Tech4Dev, an EPFL program to develop technology that addresses the specific needs and living conditions of communities in the developing world, has announced four new winning projects for its research grants.
Different people often bring different ideas and skill sets to the same challenge. So what if we could harness these diverse insights to develop practical solutions to real-world problems? That’s the basic idea behind Tech4Dev, an EPFL initiative launched two years ago that connects the School’s researchers and students with businesses and nongovernmental organizations (NGOs). The program awards funding to selected projects with the potential to make a positive social and environmental impact for a community or region in the global South, through technology that addresses a specific need and is resilient to local conditions.
The first four Tech4Dev grant recipients were announced a year ago (see article). A further four grantees were announced this spring following a review of proposals by an international expert panel. Each project will receive funding of up to CHF 300,000 over two years. At least 40% of the grant money must be disbursed in the developing country in question.
The winning projects at a glance
A continuous cold chain for vaccine storage
Many vaccines, including some of those for COVID-19, need to be kept at extremely low temperatures. Yet maintaining an unbroken cold chain can prove incredibly difficult for logistical and climate-related reasons – and even more so when the vaccine requires an ultra-cold chain. In some parts of the world, up to a quarter of vaccines are wasted because of a missing or unreliable power supply.
In order to address this challenge, researchers from EPFL’s EssentialTech Centre and Laboratory for Functional Inorganic Materials (LFIM), led by Prof. Wendy Queen, have teamed up with SolidarMed, a Swiss non-profit organization, to develop Coldbox – an electricity-free cold container for transporting and storing vaccines over several weeks. The research team will use the grant money to select the right materials, optimize them for harsh climate conditions, and incorporate them into a robust, highly insulated vibration-resistant cold box.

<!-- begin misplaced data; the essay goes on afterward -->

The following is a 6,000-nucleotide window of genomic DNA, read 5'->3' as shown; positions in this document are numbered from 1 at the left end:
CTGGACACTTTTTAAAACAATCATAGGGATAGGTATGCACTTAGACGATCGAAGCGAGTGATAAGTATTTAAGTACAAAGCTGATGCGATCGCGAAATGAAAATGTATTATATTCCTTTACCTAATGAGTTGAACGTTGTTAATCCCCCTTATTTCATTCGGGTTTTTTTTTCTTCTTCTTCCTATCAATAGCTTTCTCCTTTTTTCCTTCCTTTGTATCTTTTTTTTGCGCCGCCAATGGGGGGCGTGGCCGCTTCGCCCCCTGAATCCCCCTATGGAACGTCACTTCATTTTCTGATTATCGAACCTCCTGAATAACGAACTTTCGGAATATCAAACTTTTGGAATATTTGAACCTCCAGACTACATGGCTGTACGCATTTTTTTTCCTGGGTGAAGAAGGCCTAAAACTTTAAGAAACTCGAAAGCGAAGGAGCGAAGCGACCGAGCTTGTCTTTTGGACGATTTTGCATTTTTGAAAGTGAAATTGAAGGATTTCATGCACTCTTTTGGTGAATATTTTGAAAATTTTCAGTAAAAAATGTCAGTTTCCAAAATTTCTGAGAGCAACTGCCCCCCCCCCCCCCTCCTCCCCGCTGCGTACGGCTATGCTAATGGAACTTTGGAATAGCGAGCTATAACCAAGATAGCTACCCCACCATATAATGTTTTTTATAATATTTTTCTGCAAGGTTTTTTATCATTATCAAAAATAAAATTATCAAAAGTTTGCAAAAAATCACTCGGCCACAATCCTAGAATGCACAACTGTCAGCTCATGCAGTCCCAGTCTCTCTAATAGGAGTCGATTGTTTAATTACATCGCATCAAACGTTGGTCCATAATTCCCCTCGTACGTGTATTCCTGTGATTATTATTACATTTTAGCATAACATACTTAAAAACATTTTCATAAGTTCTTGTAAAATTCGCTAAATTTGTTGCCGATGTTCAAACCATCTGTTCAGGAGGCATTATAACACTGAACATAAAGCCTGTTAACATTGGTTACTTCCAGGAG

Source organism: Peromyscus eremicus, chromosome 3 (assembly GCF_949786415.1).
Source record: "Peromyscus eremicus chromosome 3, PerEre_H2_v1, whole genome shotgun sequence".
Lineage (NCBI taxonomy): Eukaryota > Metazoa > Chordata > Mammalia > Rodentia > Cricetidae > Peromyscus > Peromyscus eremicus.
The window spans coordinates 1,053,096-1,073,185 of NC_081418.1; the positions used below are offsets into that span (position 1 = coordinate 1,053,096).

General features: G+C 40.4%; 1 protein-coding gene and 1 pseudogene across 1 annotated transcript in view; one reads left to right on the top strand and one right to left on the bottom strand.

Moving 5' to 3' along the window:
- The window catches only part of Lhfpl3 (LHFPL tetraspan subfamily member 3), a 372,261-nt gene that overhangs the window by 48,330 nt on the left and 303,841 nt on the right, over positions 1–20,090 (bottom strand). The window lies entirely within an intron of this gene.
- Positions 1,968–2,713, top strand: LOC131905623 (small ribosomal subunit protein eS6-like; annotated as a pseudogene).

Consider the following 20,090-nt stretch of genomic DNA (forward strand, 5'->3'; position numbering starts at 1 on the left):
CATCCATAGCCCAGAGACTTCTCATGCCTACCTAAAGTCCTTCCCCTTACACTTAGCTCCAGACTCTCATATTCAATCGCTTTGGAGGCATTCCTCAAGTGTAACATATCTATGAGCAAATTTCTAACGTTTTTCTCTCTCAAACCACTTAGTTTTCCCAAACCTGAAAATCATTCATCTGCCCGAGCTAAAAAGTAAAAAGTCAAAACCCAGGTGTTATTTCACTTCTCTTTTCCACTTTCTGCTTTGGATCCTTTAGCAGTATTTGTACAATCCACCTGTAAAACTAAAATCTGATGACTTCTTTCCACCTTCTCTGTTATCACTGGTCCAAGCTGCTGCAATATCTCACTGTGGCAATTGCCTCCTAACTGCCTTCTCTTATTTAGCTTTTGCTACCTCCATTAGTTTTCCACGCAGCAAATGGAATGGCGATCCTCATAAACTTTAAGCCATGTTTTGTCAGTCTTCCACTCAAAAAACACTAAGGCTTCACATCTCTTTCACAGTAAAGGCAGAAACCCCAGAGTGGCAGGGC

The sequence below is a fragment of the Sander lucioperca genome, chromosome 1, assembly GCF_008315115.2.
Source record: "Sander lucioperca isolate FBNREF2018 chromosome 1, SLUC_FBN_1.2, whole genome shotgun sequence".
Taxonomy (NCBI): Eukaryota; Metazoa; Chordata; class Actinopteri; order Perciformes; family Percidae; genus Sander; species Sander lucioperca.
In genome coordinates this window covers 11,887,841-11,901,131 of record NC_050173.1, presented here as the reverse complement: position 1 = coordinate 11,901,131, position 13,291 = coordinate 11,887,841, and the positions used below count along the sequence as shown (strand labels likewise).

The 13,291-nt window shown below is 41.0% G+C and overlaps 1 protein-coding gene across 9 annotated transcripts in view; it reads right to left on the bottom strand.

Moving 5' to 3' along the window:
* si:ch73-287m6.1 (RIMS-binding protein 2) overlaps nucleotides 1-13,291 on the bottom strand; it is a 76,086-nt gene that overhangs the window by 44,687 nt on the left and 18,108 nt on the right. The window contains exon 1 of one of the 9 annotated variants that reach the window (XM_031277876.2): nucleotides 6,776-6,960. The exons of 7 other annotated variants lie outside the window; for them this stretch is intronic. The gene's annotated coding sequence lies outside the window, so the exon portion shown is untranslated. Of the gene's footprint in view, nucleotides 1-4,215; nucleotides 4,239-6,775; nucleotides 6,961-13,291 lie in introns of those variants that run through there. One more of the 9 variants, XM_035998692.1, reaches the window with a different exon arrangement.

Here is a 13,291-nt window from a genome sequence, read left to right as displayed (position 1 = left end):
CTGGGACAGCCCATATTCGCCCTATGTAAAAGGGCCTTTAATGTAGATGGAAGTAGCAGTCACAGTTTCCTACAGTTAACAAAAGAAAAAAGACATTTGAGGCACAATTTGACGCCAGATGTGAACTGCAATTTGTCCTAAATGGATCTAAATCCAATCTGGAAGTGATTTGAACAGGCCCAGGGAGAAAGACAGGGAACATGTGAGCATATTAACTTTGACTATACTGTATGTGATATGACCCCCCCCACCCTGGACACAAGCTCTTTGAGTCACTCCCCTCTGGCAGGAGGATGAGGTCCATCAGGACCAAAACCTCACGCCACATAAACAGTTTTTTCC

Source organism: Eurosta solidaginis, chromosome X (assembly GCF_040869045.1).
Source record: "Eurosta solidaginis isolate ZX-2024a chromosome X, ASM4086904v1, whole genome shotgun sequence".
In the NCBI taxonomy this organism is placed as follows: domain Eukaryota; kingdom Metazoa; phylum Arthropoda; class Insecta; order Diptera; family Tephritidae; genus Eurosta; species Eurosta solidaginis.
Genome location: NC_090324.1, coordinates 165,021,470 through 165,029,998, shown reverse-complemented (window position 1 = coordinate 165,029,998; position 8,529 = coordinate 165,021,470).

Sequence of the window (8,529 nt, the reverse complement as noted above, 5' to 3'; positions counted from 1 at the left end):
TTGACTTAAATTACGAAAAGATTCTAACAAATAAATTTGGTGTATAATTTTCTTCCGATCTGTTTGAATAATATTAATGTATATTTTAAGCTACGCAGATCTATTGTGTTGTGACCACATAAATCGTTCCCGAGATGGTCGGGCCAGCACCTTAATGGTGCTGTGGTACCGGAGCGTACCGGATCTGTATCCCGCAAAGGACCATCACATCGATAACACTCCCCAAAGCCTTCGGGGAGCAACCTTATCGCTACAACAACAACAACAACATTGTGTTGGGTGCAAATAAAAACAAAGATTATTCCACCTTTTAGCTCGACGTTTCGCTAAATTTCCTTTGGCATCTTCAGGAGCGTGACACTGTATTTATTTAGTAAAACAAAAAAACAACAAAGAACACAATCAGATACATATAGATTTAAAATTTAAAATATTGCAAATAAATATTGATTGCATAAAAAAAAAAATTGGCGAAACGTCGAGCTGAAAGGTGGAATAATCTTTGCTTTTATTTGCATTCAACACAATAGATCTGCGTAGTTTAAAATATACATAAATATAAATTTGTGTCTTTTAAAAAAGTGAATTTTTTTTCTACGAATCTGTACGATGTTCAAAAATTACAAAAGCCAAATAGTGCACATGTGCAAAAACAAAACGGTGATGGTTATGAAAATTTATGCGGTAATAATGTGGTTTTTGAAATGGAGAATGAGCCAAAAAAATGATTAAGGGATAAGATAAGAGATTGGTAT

In the second year, these prototypes will be field-tested in rural Mozambique.
A transportation mapping toolkit
An estimated over 1 billion people living in rural communities in the global South don’t have access to reliable transportation. This lack of safe, everyday mobility options thwarts access to basic services such as healthcare, education and water.
The idea behind this project, led by researchers from EPFL’s Urban and Regional Planning Community (CEAT) and Center for Excellence in Africa (EXAF), is to develop an open-source, participatory mapping toolkit to support transportation decision-making in marginalized areas. The toolkit will make it easier to collect and share geodata, thereby allowing local communities to evaluate the accessibility, utilization and sustainability of cycling, buses, car-sharing and other transportation options. The global South partners for this project are the NGOs World Bicycle Relief and Flying Labs Nepal.
A reliable solution for cervical cancer screening
Cervical cancer remains a major public health concern, claiming the lives of over 300,000 women each year. This number is projected to exceed 400,000 by 2035. What’s more, over 85% of these deaths occur in low- and middle-income countries where the availability of trained healthcare providers and access to screening devices is limited.
Visual inspection of the cervix with Acetic Acid (VIA) is a simple, well-established method for screening for cervical cancer that also happens to be well-suited to low-income settings. Yet the method, which involves human observers, is generally subjective and accuracy is limited. Now, researchers have developed the Automated VIA Classifier (AVC) – a low-cost, smartphone-based solution that automatically detects signs of cervical cancer from videos of the cervix taken during VIA.
The project is a collaborative effort among EPFL’s Signal Processing Laboratory 5 (LTS5), the Department of Gynecology and Obstetrics at Geneva University Hospitals (HUG), and two local organizations in Cameroon: ASCRES (a research, teaching and healthcare support organization) and Dschang University.
Shelters for flood-affected communities
Communities in South Sudan are facing more severe and increasingly frequent seasonal flooding. In 2020 alone, floods affected over 1 million people across the country, destroying already precarious homes and limiting access to essential resources. These episodes have highlighted the urgent need for more resilient shelters.
Computational Design for Resilient Shelters, a joint project between EPFL’s Structural Exploration Lab and the NGO Medair, aims to tackle this challenge by exploring options for versatile, locally relevant shelter designs using lower-cost materials. Combined with first-hand knowledge of the local social context, the researchers’ technology will draw on local construction methods and know-how to open up new development pathways and provide for greater climate resilience in flood-affected communities.
This article was first published on June 04 by EPFL.